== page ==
Like other PoS consensus models, the native token is used for bonding and to incentivize validators to act honestly through having a financial stake in the authenticity of the verification process. Further, parachains connect to Polkadot through bonding and can be removed via withdrawing their stake from the network.

Polkadot is currently in its testnet POC-2 phase, where testDOT were used to upgrade the protocol from the POC-1 network and introduced several other features, including using the Rust implementation of Libp2p.

On-chain governance is a fascinating concept and is not only employed by Polkadot, but by other networks that are already live such as Tezos and Decred.

Applications of Polkadot

Since Polkadot does not make assumptions about the parachains connected to the network, it offers a wide range of flexibility for developers to build application-specific blockchains such as privacy-oriented ones or some focusing explicitly on certain dapp development.

Polkadot is also designed to facilitate faster innovation cycles. Features of one parachain can be leveraged on another, sharing innovation between chains and not simply just token transfers as the sole form of interoperability. Parachains are also free to focus on application building rather than having to focus on their own security. Parachains explicitly designed to function within Polkadot are part of the larger pooled security, creating a crucial abstraction of one of the more complicated components of blockchain networks for developers.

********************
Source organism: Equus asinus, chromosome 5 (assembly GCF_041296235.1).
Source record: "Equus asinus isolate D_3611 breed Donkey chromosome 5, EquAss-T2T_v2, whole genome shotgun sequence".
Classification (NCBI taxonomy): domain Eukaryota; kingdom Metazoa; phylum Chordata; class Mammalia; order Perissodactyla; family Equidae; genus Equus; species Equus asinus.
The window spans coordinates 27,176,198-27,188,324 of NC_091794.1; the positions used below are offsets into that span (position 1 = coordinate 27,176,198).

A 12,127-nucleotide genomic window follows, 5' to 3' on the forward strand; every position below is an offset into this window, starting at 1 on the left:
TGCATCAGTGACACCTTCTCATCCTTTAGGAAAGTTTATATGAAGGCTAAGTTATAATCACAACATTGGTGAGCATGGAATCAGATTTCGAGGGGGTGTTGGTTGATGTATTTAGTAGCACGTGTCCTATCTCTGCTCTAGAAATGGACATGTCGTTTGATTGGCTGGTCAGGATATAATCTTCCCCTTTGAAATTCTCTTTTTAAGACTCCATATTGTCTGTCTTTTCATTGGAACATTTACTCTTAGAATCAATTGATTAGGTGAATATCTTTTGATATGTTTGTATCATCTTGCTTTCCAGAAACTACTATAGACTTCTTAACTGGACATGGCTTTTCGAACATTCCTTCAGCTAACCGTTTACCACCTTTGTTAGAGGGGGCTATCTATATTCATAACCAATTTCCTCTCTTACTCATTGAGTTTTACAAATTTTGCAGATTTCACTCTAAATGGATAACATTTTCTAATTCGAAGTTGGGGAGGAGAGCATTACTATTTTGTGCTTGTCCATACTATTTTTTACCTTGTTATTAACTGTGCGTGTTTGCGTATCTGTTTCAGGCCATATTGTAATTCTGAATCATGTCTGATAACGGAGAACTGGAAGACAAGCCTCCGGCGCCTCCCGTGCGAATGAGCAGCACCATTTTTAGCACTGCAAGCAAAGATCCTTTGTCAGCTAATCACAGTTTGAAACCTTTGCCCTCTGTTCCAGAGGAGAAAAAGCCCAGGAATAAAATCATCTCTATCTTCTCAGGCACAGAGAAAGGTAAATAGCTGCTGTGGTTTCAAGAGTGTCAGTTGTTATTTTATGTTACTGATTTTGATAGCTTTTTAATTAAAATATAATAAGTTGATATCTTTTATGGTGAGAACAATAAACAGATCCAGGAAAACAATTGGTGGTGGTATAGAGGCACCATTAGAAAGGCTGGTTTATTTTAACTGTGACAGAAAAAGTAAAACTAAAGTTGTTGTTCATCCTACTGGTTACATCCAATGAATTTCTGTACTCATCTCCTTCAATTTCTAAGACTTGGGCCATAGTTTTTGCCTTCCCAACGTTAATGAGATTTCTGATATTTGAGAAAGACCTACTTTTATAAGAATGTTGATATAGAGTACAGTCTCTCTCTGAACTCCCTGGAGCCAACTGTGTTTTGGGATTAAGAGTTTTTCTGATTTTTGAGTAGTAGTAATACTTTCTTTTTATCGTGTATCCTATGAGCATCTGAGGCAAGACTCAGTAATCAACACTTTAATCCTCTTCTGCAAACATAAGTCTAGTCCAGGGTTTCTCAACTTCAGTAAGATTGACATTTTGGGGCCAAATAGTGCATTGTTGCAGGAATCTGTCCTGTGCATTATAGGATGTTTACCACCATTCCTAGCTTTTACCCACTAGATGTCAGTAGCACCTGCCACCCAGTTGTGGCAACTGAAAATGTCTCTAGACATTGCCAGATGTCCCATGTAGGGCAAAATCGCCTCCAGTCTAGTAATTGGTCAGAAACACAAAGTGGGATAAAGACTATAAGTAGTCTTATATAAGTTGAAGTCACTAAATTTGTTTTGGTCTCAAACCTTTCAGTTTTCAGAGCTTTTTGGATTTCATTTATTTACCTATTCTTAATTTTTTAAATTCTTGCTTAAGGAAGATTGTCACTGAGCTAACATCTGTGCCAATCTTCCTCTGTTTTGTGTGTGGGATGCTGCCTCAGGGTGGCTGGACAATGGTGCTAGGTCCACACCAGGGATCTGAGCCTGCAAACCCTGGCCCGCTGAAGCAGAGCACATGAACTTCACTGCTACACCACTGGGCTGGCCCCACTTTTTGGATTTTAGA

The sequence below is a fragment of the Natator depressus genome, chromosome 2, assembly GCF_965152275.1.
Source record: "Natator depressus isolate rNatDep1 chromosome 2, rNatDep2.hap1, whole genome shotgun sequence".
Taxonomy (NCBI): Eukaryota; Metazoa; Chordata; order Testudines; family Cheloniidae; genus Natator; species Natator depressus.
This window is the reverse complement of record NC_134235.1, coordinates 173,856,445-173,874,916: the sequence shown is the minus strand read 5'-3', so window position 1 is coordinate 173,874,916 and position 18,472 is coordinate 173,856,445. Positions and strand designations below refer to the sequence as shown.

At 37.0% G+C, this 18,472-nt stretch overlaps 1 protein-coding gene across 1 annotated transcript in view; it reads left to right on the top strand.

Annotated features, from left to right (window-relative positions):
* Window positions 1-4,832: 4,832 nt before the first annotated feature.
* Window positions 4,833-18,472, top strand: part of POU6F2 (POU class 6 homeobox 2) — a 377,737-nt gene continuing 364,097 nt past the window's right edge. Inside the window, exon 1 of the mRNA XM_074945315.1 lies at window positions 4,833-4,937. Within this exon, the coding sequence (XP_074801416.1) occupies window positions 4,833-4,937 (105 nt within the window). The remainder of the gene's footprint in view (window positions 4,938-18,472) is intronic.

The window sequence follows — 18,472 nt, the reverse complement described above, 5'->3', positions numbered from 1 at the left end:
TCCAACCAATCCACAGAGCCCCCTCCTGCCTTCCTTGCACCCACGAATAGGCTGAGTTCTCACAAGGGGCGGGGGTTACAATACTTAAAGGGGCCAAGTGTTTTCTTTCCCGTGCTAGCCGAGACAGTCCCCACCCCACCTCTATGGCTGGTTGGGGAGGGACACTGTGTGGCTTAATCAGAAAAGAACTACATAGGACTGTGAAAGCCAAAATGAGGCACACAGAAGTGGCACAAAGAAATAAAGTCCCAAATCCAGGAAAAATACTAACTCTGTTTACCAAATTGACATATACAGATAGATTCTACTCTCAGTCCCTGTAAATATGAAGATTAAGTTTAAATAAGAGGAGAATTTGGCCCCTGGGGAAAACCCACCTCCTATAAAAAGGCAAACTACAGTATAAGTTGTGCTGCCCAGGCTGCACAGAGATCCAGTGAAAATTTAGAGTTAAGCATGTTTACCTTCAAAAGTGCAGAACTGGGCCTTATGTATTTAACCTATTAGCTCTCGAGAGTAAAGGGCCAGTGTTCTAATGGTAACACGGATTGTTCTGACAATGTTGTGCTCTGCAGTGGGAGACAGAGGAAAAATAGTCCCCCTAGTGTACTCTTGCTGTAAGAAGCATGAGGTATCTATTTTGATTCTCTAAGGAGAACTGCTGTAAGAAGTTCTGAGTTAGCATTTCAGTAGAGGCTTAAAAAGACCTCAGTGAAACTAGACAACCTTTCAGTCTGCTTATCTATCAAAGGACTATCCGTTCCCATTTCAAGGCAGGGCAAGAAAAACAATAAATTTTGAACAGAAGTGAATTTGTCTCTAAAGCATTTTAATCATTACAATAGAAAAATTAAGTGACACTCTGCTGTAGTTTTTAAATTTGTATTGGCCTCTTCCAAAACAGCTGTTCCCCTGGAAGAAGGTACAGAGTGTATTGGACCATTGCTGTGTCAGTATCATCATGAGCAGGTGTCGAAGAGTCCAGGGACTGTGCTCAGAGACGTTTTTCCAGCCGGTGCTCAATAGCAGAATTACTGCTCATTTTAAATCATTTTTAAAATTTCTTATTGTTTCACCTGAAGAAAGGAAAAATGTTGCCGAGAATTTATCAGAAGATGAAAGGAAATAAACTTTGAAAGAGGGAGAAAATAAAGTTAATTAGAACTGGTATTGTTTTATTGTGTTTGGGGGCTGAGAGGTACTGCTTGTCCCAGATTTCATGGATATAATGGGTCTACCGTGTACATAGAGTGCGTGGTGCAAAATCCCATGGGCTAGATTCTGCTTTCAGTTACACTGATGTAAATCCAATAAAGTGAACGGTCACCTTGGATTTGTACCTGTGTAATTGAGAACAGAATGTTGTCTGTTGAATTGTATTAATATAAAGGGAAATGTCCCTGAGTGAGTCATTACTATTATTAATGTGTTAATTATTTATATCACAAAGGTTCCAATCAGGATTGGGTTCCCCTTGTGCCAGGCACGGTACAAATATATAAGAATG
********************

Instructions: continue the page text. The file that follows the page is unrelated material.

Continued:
An intriguing example that Polkadot provides is the ability for users of a decentralized exchange on one parachain to deposit BTC onto the exchange using zero-knowledge proofs (ZKPs) by leveraging a ZCash parachain.

The potential applications of multi-chain frameworks are enormous and should help foster much more experimentation with new technologies born out of the sheer power of interoperability. However, consensus — particularly PoS — is complex and tricky to design around and has yet to be proven at a large scale in a decentralized network over considerable time, especially within a multi-chain environment.

Polkadot offers another promising glimpse into what the future generation of blockchains will look like, and may prove a gravitating setting for public and permissioned blockchains to come together and mutually benefit each other.